Barclays’ Legal Team

Having just recently launched their ‘bring your whole self to work’ initiative, aimed at promoting inclusion in the legal team globally, GC spoke to Rhanda Moussa and Jane Son, in-house lawyers who are the co-heads for the diversity and inclusion committee for legal in the Americas and Mark Chamberlain, Barclays’ head of diversity in the Americas, to learn how this new initiative fits into the greater scheme of inclusion activities at the bank.

Rhanda Moussa: ‘Bring your whole self to work’ is our team’s new lens in which we define, progress and measure the strategic direction for diversity and inclusion across legal. We broadly work from three guiding principles, focusing on attract, retain and develop.

Attract focuses on our commitment to recruiting diverse candidates, while cultivating a culture in which people feel comfortable bringing their individuality and talent to work. Retain focuses on continuing to have a dialogue around D&I and celebrating our diverse talent. Develop is intended to ensure that we foster a culture in which all colleagues can thrive, and where everyone has the same opportunity to meet their full potential.

These guiding principles are supported by functional priorities, including, but not limited to, efforts to improve diversity in our candidate pools, listening to and accepting feedback from colleagues, and continuing to narrow diversity gaps. While this is a lens we use in legal, it equally applies to diversity across all of Barclays.

One way in which we support ‘bring your whole self to work’ is through promoting Barclays’ global diversity and inclusion strategy, which is comprised of five core pillars: disability, gender, LGBT, multicultural and multigenerational. Network engagement is a big part of growing the conversation around diversity – both in legal and across the bank.

Jane Son: While ‘bring your whole self to work’ is purely a legal initiative at the moment, we hope it will generate excitement across other teams globally. We also see this as potentially being a good source of influence into how other business functions at Barclays will think about diversity moving forward.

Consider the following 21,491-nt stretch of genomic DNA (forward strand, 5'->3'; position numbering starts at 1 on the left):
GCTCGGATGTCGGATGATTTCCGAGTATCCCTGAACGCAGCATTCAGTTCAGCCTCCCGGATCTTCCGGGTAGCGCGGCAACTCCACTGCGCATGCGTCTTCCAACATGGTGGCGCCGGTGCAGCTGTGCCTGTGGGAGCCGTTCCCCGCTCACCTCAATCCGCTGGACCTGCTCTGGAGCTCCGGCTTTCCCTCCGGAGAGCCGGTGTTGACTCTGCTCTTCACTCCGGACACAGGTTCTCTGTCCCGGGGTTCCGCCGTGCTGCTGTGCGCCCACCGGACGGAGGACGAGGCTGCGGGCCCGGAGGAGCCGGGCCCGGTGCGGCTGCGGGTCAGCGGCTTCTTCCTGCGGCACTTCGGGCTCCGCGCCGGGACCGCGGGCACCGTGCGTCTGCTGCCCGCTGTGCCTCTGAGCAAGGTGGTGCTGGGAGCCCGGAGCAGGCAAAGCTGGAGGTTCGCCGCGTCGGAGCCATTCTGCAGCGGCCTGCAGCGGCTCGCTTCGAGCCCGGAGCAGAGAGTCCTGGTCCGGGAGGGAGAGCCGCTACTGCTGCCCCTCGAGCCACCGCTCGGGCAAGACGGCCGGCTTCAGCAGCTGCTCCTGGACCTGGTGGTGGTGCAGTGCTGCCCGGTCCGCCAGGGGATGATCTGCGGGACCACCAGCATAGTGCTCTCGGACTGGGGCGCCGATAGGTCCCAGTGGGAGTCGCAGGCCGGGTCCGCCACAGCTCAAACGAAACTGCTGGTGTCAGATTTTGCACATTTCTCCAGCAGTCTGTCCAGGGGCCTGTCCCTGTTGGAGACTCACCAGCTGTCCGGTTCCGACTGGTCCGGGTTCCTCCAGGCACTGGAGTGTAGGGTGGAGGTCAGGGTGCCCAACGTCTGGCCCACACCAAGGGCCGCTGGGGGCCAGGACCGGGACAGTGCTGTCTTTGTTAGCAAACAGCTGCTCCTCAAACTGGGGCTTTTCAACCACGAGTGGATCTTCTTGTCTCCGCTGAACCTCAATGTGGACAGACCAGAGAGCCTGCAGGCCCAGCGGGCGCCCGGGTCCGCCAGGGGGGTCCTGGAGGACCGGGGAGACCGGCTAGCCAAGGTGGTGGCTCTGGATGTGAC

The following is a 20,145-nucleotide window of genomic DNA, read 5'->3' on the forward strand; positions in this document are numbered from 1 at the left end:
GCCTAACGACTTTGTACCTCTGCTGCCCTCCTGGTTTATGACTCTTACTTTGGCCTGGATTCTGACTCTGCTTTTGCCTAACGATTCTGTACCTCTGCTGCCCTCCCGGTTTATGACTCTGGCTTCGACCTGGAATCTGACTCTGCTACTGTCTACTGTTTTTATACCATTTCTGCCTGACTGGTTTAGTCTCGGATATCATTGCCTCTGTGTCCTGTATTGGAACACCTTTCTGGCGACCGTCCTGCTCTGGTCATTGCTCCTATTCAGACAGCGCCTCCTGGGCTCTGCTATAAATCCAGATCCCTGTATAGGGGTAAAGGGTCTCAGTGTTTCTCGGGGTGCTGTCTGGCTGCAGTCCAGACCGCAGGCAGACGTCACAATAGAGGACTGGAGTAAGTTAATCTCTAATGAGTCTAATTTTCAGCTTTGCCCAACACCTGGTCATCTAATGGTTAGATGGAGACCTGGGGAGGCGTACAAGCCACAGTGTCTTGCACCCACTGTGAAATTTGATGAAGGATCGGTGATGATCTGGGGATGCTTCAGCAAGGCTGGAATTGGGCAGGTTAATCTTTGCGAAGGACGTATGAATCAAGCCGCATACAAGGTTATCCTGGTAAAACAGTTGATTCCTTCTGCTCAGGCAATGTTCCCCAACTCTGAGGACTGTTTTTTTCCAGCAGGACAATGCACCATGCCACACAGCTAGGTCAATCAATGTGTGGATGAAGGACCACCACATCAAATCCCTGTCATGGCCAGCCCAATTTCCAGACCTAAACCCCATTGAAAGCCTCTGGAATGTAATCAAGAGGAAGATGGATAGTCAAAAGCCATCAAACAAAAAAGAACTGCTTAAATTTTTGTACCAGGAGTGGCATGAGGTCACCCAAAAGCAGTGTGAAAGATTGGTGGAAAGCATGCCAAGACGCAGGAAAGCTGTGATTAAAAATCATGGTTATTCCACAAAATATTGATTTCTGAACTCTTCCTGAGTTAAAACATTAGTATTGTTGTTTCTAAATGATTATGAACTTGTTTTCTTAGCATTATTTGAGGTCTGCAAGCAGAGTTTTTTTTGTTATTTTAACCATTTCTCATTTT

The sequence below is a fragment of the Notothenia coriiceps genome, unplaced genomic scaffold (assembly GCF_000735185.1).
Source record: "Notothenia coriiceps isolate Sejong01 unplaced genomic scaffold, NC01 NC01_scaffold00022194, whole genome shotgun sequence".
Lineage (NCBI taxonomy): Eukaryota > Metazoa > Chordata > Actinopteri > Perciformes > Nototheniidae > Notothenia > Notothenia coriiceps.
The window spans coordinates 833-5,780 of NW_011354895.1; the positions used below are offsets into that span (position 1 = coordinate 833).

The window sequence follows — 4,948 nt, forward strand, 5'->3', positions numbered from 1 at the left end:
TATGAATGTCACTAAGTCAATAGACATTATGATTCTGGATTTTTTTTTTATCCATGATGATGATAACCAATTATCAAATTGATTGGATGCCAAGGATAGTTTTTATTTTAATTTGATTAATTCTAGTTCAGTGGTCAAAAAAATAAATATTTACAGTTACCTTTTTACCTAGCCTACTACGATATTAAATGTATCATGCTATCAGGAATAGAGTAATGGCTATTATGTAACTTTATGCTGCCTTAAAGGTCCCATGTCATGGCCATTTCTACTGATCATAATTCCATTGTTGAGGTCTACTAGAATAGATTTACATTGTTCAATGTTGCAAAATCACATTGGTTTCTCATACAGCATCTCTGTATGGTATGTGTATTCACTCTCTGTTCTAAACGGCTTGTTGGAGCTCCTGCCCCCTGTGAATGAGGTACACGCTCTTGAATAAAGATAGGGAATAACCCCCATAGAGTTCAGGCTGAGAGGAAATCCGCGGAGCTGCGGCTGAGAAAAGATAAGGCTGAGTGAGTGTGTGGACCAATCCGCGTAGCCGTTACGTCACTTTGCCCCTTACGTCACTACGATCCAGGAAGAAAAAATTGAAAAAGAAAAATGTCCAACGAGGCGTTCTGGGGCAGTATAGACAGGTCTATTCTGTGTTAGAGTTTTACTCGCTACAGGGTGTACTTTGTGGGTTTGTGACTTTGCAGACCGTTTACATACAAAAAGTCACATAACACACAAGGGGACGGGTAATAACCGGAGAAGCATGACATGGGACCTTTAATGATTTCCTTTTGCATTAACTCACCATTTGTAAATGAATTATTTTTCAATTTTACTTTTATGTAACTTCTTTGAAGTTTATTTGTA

What is also noteworthy are the partnerships that we have built externally to support the diversity agendas on both sides. Law firms are very important to driving meaningful progress, especially when we think about making the connection between diversity and pro bono. One example is our pro bono program with Immigration Equality, the country’s leading non-profit focused on supporting lesbian, gay, bisexual, transgender and HIV+ immigrants seeking safety, fair treatment and freedom in the United States through asylum. This program allows our own lawyers to work alongside our law firm partners and the Immigration Equality team to take on asylum cases for individuals.

We also have wonderful relationships with outside non-profit organisations to help drive our diversity program forward. We work very closely with NJ LEEP, a Newark, NJ organisation that supports urban college minority youths from underprivileged communities, and prepares them for potential legal careers. We have a number of lawyers and legal professionals who have taken on leadership roles at NJ LEEP, as well as those who participate in things like apprenticeship and mentoring programs.

Mark Chamberlain: For legal, it’s important that our people feel connected to the firm-wide diversity initiatives that are rolled out in the region. For example, Barclays’ ‘Encore!’ program is specifically designed to help professionals who have taken a career break re-enter the workforce. Barclays launched the program in September 2016 by welcoming 12 ‘Encore!’ interns to the bank for a 10-week internship. Legal participated in the program by hosting one intern, thus giving the team access to a non-conventional source of talent.

Rhanda Moussa: Underscoring all of this work is our fundamental view that we want everyone to feel comfortable to bring their whole selves to work. All of what we do, from our pro bono efforts to providing access to the profession opportunities, are rooted firmly in our three pillars of attract, retain and develop. This really permeates how we are looking at talent and diversity and inclusion in Legal.